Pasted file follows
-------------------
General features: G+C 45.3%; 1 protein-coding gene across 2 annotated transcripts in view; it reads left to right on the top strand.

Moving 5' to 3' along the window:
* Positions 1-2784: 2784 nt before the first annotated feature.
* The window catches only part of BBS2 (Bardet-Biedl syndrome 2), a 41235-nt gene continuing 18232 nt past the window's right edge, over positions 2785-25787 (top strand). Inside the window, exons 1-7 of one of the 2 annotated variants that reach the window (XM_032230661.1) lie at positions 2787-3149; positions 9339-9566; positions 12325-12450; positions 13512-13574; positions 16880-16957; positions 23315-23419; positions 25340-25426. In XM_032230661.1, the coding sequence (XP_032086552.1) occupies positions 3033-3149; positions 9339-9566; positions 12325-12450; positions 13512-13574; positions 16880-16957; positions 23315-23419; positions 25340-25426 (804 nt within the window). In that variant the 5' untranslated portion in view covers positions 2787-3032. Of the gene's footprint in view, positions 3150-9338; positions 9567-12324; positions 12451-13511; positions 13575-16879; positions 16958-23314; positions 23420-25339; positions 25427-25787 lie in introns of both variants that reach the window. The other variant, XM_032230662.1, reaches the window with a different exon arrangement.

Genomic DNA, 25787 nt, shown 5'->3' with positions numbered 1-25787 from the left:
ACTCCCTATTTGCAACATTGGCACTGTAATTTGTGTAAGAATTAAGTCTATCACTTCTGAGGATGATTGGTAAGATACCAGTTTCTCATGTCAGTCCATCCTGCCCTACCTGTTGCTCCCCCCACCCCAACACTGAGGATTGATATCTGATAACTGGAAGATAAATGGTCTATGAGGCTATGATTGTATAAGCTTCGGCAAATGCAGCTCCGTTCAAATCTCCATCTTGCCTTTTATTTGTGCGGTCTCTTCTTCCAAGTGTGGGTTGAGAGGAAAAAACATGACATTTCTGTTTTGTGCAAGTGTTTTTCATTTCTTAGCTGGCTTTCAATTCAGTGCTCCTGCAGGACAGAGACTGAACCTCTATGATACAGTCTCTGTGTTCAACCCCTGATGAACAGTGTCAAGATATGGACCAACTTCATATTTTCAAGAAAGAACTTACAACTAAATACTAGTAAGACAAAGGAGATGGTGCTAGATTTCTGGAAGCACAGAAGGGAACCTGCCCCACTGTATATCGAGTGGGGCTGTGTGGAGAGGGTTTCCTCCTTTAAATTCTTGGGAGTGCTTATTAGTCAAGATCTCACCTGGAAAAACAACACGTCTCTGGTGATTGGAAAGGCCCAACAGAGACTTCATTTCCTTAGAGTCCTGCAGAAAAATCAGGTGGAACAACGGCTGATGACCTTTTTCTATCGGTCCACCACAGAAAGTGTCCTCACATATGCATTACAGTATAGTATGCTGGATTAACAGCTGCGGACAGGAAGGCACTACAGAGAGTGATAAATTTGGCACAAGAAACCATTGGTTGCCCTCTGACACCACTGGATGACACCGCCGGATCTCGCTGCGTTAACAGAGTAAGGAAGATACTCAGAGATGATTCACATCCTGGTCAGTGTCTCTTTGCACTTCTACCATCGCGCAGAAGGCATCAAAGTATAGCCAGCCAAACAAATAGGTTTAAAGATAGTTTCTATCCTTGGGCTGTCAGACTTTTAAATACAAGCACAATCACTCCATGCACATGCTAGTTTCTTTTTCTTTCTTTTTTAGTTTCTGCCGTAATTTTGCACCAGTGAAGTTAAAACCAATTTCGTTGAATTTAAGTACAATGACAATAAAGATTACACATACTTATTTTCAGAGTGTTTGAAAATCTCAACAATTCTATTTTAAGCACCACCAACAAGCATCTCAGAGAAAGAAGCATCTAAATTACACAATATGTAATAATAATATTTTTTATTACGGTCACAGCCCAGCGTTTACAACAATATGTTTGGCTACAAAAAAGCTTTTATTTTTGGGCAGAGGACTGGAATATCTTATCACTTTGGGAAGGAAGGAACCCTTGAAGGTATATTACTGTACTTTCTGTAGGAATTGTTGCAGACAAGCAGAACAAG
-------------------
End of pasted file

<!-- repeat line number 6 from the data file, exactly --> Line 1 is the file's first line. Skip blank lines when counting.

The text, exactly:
ACTCCCTATTTGCAACATTGGCACTGTAATTTGTGTAAGAATTAAGTCTATCACTTCTGAGGATGATTGGTAAGATACCAGTTTCTCATGTCAGTCCATCCTGCCCTACCTGTTGCTCCCCCCACCCCAACACTGAGGATTGATATCTGATAACTGGAAGATAAATGGTCTATGAGGCTATGATTGTATAAGCTTCGGCAAATGCAGCTCCGTTCAAATCTCCATCTTGCCTTTTATTTGTGCGGTCTCTTCTTCCAAGTGTGGGTTGAGAGGAAAAAACATGACATTTCTGTTTTGTGCAAGTGTTTTTCATTTCTTAGCTGGCTTTCAATTCAGTGCTCCTGCAGGACAGAGACTGAACCTCTATGATACAGTCTCTGTGTTCAACCCCTGATGAACAGTGTCAAGATATGGACCAACTTCATATTTTCAAGAAAGAACTTACAACTAAATACTAGTAAGACAAAGGAGATGGTGCTAGATTTCTGGAAGCACAGAAGGGAACCTGCCCCACTGTATATCGAGTGGGGCTGTGTGGAGAGGGTTTCCTCCTTTAAATTCTTGGGAGTGCTTATTAGTCAAGATCTCACCTGGAAAAACAACACGTCTCTGGTGATTGGAAAGGCCCAACAGAGACTTCATTTCCTTAGAGTCCTGCAGAAAAATCAGGTGGAACAACGGCTGATGACCTTTTTCTATCGGTCCACCACAGAAAGTGTCCTCACATATGCATTACAGTATAGTATGCTGGATTAACAGCTGCGGACAGGAAGGCACTACAGAGAGTGATAAATTTGGCACAAGAAACCATTGGTTGCCCTCTGACACCACTGGATGACACCGCCGGATCTCGCTGCGTTAACAGAGTAAGGAAGATACTCAGAGATGATTCACATCCTGGTCAGTGTCTCTTTGCACTTCTACCATCGCGCAGAAGGCATCAAAGTATAGCCAGCCAAACAAATAGGTTTAAAGATAGTTTCTATCCTTGGGCTGTCAGACTTTTAAATACAAGCACAATCACTCCATGCACATGCTAGTTTCTTTTTCTTTCTTTTTTAGTTTCTGCCGTAATTTTGCACCAGTGAAGTTAAAACCAATTTCGTTGAATTTAAGTACAATGACAATAAAGATTACACATACTTATTTTCAGAGTGTTTGAAAATCTCAACAATTCTATTTTAAGCACCACCAACAAGCATCTCAGAGAAAGAAGCATCTAAATTACACAATATGTAATAATAATATTTTTTATTACGGTCACAGCCCAGCGTTTACAACAATATGTTTGGCTACAAAAAAGCTTTTATTTTTGGGCAGAGGACTGGAATATCTTATCACTTTGGGAAGGAAGGAACCCTTGAAGGTATATTACTGTACTTTCTGTAGGAATTGTTGCAGACAAGCAGAACAAG